Markets high on US jobs optimism
Britain's top share index climbed to a three-week high today anticipating that US non-farm payrolls numbers, due later in the session, will reinforce belief the world's largest economy is gaining momentum.
The blue-chip FTSE 100 index has been trading in a range of about 200 points since May, compared with a band of about 450 points in the first four months of 2014. The index was up 28.41 points, 0.4 percent, at 6,844.78 points by 0949 GMT, after hitting the highest level since mid-June at 6,846.72 points.
The FTSE 100 is less than 2 percent away from its peak of 6,950.60, set in late 1999, and investors have been waiting for catalysts to lift it out of a trading range - such as stronger economic data and corporate earnings or a pick-up in the pace of mergers and acquisitions.
Better-than-expected U.S. private-sector data on Wednesday raised expectations that the official non-farm payroll numbers will also beat forecasts. Forecasts gathered by Reuters centred on 212,000 jobs being added in June.
"The U.S. labour market data has been quite healthy recently and it should reinforce confidence about the strength and breadth of the U.S. recovery. It should be good for equities," Daniel McCormack, strategist with Macquarie, said.
"We may set new highs after the summer, but it largely depends on two things - earnings and corporate activity. If M&A (merger and acquisition) continues, then that would be a powerful support for the market."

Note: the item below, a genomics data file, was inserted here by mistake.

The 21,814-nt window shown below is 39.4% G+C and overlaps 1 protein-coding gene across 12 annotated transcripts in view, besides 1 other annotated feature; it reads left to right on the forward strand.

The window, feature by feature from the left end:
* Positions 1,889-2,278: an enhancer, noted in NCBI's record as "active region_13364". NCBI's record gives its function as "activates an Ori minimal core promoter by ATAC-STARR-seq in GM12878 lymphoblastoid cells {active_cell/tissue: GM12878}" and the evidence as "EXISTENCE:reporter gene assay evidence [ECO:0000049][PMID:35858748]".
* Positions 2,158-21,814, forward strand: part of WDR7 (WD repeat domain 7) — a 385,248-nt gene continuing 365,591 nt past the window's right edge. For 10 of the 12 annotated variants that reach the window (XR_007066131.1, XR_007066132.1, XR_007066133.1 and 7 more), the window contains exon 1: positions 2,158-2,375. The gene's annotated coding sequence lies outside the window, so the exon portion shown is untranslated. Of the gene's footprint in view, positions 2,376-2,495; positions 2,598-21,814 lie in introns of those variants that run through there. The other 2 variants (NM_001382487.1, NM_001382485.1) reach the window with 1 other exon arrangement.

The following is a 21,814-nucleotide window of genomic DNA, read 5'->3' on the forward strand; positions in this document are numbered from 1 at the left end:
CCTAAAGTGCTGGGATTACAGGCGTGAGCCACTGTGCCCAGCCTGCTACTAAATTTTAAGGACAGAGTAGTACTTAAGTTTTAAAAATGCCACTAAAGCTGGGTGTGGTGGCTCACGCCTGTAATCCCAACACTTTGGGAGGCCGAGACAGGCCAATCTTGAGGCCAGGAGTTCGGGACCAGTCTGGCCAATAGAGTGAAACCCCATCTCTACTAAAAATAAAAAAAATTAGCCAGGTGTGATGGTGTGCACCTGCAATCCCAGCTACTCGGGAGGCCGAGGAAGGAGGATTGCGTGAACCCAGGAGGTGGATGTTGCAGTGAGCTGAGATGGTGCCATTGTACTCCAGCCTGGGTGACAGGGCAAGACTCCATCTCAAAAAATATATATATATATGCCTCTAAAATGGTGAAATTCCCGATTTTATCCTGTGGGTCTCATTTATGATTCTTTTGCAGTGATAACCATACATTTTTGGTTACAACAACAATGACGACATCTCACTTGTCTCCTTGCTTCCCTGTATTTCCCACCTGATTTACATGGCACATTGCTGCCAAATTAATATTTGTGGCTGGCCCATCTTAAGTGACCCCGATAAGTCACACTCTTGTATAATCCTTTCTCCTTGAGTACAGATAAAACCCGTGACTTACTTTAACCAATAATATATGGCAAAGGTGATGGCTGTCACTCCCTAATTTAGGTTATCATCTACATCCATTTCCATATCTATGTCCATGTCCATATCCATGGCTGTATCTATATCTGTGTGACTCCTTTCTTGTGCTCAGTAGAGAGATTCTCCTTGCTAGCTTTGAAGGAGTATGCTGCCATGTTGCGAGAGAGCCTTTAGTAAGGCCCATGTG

Investors will also look for the European Central Bank to provide some details of its new stimulus measures after its meeting later in the day.
Heavyweight Vodafone was the top contributor to the FTSE's advance as it rose 1.4 percent after the European Commission approved the company's 7.2 billion-euro ($9.8 billion) acquisition of Spain's largest cable operator, Ono, without conditions.
Miner Antofagasta surged 4 percent to the top of the FTSE as copper climbed to its highest in more than four months and investors welcomed further details on the company's plans to combine two of its mines in Chile to cut costs.
"This is the first time that they have provided some additional detail on some of the cost initiatives that they are implementing," Alon Olsha, an analyst at Macquarie Research, said. "The market is clearly encouraged by it."
Antofagasta's shares were testing the upper end of a trading range that has trapped the stock since late April in volume already almost equal to its full-day average for the past three months.
Charts suggested gains for the broader market. Bill McNamara, technical analyst at Charles Stanley, said that the FTSE 100's close on Wednesday above its 50-day moving average raised expectations the move higher might run a bit further.
He said the next area of potential resistance was seen at around 6,840 points, and if the index exceeded that level, it would be in a strong position to test this year's highs at around 6,880 points.